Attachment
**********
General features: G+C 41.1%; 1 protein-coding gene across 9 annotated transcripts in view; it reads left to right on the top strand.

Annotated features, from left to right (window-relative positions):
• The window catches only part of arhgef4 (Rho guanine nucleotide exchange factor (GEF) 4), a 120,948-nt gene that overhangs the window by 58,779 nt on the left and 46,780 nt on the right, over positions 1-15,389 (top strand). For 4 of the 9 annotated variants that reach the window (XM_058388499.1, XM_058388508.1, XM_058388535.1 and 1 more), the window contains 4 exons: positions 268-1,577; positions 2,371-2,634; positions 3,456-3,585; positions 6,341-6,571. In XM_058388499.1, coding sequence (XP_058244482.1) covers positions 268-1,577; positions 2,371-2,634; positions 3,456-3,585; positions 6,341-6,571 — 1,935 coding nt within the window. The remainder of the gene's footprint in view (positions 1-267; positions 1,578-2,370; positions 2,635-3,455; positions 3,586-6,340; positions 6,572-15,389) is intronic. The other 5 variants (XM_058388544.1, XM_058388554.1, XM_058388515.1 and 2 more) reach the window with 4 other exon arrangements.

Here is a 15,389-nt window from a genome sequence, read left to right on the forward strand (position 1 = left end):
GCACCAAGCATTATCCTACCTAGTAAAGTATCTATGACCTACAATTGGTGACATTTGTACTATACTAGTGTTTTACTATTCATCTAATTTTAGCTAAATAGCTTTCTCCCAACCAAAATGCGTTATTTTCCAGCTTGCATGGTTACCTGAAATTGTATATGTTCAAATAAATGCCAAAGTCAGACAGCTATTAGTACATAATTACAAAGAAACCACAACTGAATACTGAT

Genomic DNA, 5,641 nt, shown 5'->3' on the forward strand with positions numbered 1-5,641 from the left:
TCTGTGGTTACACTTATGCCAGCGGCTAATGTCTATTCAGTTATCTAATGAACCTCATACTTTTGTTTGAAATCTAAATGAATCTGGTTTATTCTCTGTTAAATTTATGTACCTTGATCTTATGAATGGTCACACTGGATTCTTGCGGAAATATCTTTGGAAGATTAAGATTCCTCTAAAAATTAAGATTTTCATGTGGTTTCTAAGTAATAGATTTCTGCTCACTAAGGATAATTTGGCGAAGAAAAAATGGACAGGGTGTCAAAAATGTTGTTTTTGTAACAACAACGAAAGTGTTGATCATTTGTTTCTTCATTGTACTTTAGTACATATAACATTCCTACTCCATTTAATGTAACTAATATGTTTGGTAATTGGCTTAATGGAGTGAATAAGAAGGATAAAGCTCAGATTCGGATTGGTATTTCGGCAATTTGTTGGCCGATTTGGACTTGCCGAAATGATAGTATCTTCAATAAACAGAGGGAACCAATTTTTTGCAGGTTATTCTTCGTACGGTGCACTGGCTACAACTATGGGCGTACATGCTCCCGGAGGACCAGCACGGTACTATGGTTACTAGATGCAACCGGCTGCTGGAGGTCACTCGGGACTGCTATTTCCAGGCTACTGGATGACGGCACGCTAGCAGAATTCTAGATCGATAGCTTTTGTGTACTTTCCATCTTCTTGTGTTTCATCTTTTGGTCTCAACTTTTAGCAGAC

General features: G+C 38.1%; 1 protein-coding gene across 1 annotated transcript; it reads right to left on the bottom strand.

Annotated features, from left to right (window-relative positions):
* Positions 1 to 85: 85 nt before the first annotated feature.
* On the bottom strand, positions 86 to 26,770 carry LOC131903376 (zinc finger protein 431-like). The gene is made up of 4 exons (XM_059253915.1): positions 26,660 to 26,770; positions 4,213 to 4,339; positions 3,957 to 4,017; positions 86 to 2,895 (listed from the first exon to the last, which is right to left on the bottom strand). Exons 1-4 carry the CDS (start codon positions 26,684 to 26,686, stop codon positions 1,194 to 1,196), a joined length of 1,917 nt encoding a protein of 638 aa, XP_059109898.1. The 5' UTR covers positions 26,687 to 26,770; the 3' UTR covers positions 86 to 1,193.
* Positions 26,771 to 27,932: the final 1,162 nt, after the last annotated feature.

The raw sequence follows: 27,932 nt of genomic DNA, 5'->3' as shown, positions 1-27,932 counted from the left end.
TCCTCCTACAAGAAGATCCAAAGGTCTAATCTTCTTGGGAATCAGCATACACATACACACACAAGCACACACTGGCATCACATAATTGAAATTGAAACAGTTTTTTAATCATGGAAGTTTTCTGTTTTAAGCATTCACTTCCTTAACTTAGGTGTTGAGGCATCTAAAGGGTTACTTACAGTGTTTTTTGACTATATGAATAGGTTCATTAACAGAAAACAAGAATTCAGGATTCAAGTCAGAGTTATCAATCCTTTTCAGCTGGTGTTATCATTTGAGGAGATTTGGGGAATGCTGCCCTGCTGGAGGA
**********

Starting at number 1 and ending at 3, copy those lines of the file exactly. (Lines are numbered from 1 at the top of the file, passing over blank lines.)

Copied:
General features: G+C 41.1%; 1 protein-coding gene across 9 annotated transcripts in view; it reads left to right on the top strand.

Annotated features, from left to right (window-relative positions):
• The window catches only part of arhgef4 (Rho guanine nucleotide exchange factor (GEF) 4), a 120,948-nt gene that overhangs the window by 58,779 nt on the left and 46,780 nt on the right, over positions 1-15,389 (top strand). For 4 of the 9 annotated variants that reach the window (XM_058388499.1, XM_058388508.1, XM_058388535.1 and 1 more), the window contains 4 exons: positions 268-1,577; positions 2,371-2,634; positions 3,456-3,585; positions 6,341-6,571. In XM_058388499.1, coding sequence (XP_058244482.1) covers positions 268-1,577; positions 2,371-2,634; positions 3,456-3,585; positions 6,341-6,571 — 1,935 coding nt within the window. The remainder of the gene's footprint in view (positions 1-267; positions 1,578-2,370; positions 2,635-3,455; positions 3,586-6,340; positions 6,572-15,389) is intronic. The other 5 variants (XM_058388544.1, XM_058388554.1, XM_058388515.1 and 2 more) reach the window with 4 other exon arrangements.